Rondom die land het die klankgreep op 'n aantal toestelle reageer, met telefone en slim luidsprekers wat die bestanddele in die burger op die inligtingsblad van Whopper op Wikipedia bevat.

Die nuwe advertensie is egter nie goed ontvang deur almal nie. Sommige het die advertensie as 'n oorlas beskou, terwyl ander die advertensie as 'n ongemaklike herinnering aan die indringing van advertensies in 'n wêreld met 'altyd luisterende' slimtoestelle beskou het. Google, wat nie met Burger King geraadpleeg het vir die advertensie nie, het die Google Home se funksie uitgeskakel om binne 'n dag na die eerste uitsending deur die advertensie wakker gemaak te word.

Die reaksie op die nuwe advertensie beklemtoon baie van die kommer wat verband hou met privaatheid en bekommernisse oor veiligheid in 'n toenemend digitale wêreld. Alhoewel dit moontlik die eerste advertensie is wat gebruikers wat reeds 'n Google Home of 'n ander luisterende toestel besit, teiken, is privaatheidsstrategieë wat ondernemings gebruik om kliënte te teiken, niks nuuts nie, sê Saleem Alhabash, professor in openbare betrekkinge en sosiale media in Michigan State University in East Lansing, Mich.

"Gedragsgerigte is nou al 'n geruime tyd toegepas," het dr. Alhabash in 'n e -pos aan The Christian Science Monitor gesê. "Adverteerders, insluitend Google, het ons digitale spore en deur algoritmiese manipulasie opgeteken, wat ons advertensies op maat bied wat vir ons meer betekenisvol is."

Kritiese rasteorie: Wie kan besluit wat geskiedenis is?

Die nuwe Burger King -advertensie is bloot 'n uitbreiding van hierdie algemene filosofie, sê hy. Maar hoewel dit op die voorpunt is van nuwe soorte advertensies soos hierdie, kan dit groot vrugte afwerp, maar dit kan ook riskant wees. Die terugslag van verbruikers kan immers moeilik wees om te voorspel, veral met 'n nuwe soort advertensie soos hierdie.

"In verskillende generasiegroepe is verbruikers deeglik bewus van die gevare en bedreigings vir hul eie veiligheid en privaatheid aanlyn. Hulle weet wat die ooreenkoms is," voeg Alhabash by. "In baie gevalle is hulle van mening dat die beskerming van hul privaatheid aanlyn so 'n gedrang is dat hulle uiteindelik verslaan voel en toegee aan die idee dat hulle nie hul privaatheid kan beskerm nie. Maar as 'n advertensie soos die Burger King een na die oppervlak dryf, word verbruikers daaraan herinner hoe kwesbaar hulle is. "

Dit is volgens hom deel van die rede waarom hierdie advertensie so 'n dissonante koord by baie kykers getref het. Maar dit was nie die enigste manier waarop die advertensie teruggekeer het nie.

Toe die nuwe advertensie die eerste keer begin verskyn het, het baie kykers besef dat die inligting wat deur Google Homes en Android -toestelle voorgelees is, direk van Wikipedia afkomstig is, wat deur almal geredigeer kan word. Binnekort is die beskrywing van die Whopper op die Wikipedia -bladsy gewysig om 'n lys met fiktiewe en walglike bestanddele te bevat, met een wysiging wat die Whopper identifiseer as 'die ergste hamburgerproduk' wat deur die kitskosketting verkoop word. Burger King quickly took steps to restore a more palatable-sounding Wikipedia entry, but before long it had encountered another problem: Google.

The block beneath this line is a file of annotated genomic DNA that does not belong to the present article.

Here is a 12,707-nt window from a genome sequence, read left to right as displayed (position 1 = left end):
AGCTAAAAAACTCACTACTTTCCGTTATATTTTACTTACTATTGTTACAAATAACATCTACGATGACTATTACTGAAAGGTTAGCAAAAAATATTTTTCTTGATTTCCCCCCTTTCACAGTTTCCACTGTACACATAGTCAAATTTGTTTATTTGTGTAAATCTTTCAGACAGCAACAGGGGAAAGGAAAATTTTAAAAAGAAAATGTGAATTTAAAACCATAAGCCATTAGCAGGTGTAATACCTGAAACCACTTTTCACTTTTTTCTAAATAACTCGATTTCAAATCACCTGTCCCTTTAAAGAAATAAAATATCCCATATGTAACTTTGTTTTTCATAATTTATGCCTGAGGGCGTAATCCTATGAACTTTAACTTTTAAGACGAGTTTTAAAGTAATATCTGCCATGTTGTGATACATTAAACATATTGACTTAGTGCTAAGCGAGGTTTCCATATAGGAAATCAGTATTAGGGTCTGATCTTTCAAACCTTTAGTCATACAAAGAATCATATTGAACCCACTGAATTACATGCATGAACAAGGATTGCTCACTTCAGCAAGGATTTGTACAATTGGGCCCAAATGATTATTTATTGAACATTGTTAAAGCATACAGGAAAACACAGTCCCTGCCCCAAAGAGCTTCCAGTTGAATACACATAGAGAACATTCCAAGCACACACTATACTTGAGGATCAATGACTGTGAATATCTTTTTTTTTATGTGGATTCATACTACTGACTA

"Google has not been consulted on this, therefore, it is not getting any of the advertising dollars spent on this ad," says Alhabash. "Google wants a piece of the pie."

The tech giant found itself in the position of having its own products activated in an ad that many disliked, without any compensation. Before long, users reported that the new commercial no longer activated their Google Homes, and Burger King informed The New York Times that Google had made alterations that specifically prevented the ad's audio waking up the devices, thereby weakening the effectiveness of the new campaign.

The deactivation by Google comes only a few weeks after the tech giant found itself in a similar position to Burger King when some Google Home users reacted negatively to what seemed to be a promotion for Disney's recent live-action Beauty and the Beast film tucked in between the weather and the news. The promotion, which played on a few devices on the day of the film's release, "wasn't intended to be an ad," according to a Google spokesperson.

But despite the fair amount of negative feedback for this kind of invasive advertising, the new Burger King ad – as well as any copycat commercials that crop up – may yet be a success, says Jenny Olson, a professor of marketing at the University of Kansas in Lawrence, Kan.

"From a marketing standpoint, Burger King achieved their objective of capturing consumers' attention in an increasingly saturated mediascape," Dr. Olson tells the Monitor via email. "Honestly, when I first heard about the ad (despite potential privacy concerns), my reaction was 'Wow, that's pretty clever!' This sort of advertising is something we’re going to be seeing more of as AI devices become more common in our homes."